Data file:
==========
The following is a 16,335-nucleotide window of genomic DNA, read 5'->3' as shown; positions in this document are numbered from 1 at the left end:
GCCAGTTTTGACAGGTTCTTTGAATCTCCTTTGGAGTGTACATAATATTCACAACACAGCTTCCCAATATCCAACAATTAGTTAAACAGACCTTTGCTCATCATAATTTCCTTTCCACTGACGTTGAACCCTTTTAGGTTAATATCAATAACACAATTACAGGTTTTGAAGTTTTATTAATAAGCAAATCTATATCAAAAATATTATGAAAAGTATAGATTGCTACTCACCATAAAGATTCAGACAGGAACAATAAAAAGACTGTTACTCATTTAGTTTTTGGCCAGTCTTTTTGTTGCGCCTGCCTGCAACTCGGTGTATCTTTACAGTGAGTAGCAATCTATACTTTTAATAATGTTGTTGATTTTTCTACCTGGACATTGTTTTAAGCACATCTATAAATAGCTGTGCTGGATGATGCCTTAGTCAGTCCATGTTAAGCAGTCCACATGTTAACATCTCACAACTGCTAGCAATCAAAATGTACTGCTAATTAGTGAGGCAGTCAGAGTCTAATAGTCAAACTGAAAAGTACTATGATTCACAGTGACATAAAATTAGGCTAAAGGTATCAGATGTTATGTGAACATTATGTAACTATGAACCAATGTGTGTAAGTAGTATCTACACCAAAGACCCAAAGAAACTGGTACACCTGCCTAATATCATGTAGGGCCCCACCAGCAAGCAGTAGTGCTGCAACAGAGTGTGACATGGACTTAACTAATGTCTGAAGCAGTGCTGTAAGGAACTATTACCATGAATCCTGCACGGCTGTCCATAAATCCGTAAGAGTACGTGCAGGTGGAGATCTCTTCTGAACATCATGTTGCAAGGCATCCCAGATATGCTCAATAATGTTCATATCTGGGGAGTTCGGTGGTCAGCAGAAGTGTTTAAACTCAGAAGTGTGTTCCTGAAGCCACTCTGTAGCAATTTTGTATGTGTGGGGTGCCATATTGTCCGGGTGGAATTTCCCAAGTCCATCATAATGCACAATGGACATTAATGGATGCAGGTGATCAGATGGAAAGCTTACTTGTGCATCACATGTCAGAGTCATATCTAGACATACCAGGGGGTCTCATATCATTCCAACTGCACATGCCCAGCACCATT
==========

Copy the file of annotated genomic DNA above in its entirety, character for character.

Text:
The following is a 16,335-nucleotide window of genomic DNA, read 5'->3' as shown; positions in this document are numbered from 1 at the left end:
GCCAGTTTTGACAGGTTCTTTGAATCTCCTTTGGAGTGTACATAATATTCACAACACAGCTTCCCAATATCCAACAATTAGTTAAACAGACCTTTGCTCATCATAATTTCCTTTCCACTGACGTTGAACCCTTTTAGGTTAATATCAATAACACAATTACAGGTTTTGAAGTTTTATTAATAAGCAAATCTATATCAAAAATATTATGAAAAGTATAGATTGCTACTCACCATAAAGATTCAGACAGGAACAATAAAAAGACTGTTACTCATTTAGTTTTTGGCCAGTCTTTTTGTTGCGCCTGCCTGCAACTCGGTGTATCTTTACAGTGAGTAGCAATCTATACTTTTAATAATGTTGTTGATTTTTCTACCTGGACATTGTTTTAAGCACATCTATAAATAGCTGTGCTGGATGATGCCTTAGTCAGTCCATGTTAAGCAGTCCACATGTTAACATCTCACAACTGCTAGCAATCAAAATGTACTGCTAATTAGTGAGGCAGTCAGAGTCTAATAGTCAAACTGAAAAGTACTATGATTCACAGTGACATAAAATTAGGCTAAAGGTATCAGATGTTATGTGAACATTATGTAACTATGAACCAATGTGTGTAAGTAGTATCTACACCAAAGACCCAAAGAAACTGGTACACCTGCCTAATATCATGTAGGGCCCCACCAGCAAGCAGTAGTGCTGCAACAGAGTGTGACATGGACTTAACTAATGTCTGAAGCAGTGCTGTAAGGAACTATTACCATGAATCCTGCACGGCTGTCCATAAATCCGTAAGAGTACGTGCAGGTGGAGATCTCTTCTGAACATCATGTTGCAAGGCATCCCAGATATGCTCAATAATGTTCATATCTGGGGAGTTCGGTGGTCAGCAGAAGTGTTTAAACTCAGAAGTGTGTTCCTGAAGCCACTCTGTAGCAATTTTGTATGTGTGGGGTGCCATATTGTCCGGGTGGAATTTCCCAAGTCCATCATAATGCACAATGGACATTAATGGATGCAGGTGATCAGATGGAAAGCTTACTTGTGCATCACATGTCAGAGTCATATCTAGACATACCAGGGGGTCTCATATCATTCCAACTGCACATGCCCAGCACCATT